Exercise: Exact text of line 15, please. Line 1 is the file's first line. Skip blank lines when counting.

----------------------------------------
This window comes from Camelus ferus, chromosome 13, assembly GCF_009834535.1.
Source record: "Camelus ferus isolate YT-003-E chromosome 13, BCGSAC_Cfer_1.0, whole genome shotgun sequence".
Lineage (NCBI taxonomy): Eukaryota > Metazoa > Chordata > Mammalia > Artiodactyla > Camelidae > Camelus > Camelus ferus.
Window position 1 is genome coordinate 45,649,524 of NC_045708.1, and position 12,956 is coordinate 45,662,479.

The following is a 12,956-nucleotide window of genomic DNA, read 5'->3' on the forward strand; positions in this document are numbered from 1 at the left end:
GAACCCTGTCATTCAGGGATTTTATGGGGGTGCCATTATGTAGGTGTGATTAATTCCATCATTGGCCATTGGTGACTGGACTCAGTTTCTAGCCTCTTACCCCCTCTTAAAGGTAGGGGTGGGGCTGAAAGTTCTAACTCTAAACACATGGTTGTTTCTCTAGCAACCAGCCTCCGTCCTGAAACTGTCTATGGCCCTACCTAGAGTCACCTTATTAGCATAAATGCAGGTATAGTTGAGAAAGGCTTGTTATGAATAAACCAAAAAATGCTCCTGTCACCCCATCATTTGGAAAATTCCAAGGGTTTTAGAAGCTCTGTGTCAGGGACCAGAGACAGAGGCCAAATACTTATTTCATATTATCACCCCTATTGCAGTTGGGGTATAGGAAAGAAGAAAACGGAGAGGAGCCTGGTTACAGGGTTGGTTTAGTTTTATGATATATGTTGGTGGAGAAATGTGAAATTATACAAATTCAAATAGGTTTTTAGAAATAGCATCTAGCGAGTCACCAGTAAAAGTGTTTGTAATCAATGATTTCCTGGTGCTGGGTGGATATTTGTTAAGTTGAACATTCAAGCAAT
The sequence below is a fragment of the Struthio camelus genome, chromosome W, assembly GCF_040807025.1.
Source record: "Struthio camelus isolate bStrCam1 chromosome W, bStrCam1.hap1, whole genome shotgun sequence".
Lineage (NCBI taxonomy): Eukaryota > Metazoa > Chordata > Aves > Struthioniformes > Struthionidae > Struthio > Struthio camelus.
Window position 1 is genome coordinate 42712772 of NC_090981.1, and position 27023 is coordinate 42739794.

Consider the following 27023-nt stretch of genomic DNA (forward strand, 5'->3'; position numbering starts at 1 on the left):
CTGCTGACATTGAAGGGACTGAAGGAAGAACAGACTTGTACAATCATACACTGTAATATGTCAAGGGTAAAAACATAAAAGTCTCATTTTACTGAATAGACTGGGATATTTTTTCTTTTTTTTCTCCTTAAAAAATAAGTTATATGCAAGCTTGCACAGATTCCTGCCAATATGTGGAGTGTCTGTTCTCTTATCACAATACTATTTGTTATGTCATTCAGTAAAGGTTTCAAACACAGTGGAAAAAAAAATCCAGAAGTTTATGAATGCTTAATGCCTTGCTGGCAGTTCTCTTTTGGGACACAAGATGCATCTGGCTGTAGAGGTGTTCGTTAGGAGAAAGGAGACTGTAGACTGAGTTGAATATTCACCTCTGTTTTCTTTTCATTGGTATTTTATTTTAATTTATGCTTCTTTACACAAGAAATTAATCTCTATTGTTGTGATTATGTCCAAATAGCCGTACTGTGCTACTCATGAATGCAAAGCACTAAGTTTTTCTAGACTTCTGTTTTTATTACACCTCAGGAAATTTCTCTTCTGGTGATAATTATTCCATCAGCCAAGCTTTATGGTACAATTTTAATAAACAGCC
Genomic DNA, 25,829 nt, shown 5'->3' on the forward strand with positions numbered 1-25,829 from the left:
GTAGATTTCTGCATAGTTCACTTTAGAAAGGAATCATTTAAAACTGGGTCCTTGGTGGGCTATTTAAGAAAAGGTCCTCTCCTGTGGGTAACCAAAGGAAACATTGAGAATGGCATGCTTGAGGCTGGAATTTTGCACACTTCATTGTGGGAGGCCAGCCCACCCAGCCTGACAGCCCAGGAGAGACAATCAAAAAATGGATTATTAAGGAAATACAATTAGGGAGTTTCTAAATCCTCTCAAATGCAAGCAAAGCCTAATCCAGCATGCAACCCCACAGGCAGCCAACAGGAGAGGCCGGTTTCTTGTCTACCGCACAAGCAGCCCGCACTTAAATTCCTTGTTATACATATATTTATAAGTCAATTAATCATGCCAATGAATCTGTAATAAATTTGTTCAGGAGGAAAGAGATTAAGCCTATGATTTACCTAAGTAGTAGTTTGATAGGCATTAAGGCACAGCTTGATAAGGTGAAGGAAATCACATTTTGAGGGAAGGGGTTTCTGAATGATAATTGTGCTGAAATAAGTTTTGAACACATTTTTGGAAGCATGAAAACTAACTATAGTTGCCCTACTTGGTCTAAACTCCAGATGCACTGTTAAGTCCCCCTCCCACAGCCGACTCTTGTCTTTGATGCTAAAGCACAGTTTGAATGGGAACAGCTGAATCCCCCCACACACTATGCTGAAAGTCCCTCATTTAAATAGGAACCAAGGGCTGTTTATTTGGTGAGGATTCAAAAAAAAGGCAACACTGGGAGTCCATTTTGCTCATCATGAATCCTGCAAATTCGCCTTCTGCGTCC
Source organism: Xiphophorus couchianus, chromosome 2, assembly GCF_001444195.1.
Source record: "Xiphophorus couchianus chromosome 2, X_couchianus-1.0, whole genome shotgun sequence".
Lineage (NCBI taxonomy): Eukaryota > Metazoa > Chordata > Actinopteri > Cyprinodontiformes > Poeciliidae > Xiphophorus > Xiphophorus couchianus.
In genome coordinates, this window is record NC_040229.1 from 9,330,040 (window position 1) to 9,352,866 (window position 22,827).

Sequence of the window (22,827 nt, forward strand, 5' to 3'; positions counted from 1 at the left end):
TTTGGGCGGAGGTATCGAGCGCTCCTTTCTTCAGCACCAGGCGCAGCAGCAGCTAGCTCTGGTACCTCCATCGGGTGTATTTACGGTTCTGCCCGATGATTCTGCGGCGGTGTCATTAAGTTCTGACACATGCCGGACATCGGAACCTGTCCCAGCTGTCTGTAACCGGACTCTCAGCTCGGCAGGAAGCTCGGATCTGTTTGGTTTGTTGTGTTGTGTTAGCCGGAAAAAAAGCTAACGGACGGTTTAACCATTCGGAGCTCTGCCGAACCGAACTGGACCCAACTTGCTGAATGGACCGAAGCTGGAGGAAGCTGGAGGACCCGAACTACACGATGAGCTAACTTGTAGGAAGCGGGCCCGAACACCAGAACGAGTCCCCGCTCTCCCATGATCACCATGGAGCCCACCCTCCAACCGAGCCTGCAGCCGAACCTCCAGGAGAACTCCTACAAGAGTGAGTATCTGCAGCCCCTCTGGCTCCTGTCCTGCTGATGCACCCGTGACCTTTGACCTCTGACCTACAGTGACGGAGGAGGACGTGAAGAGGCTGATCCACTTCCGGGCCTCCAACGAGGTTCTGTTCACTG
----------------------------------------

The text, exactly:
Source organism: Xiphophorus couchianus, chromosome 2, assembly GCF_001444195.1.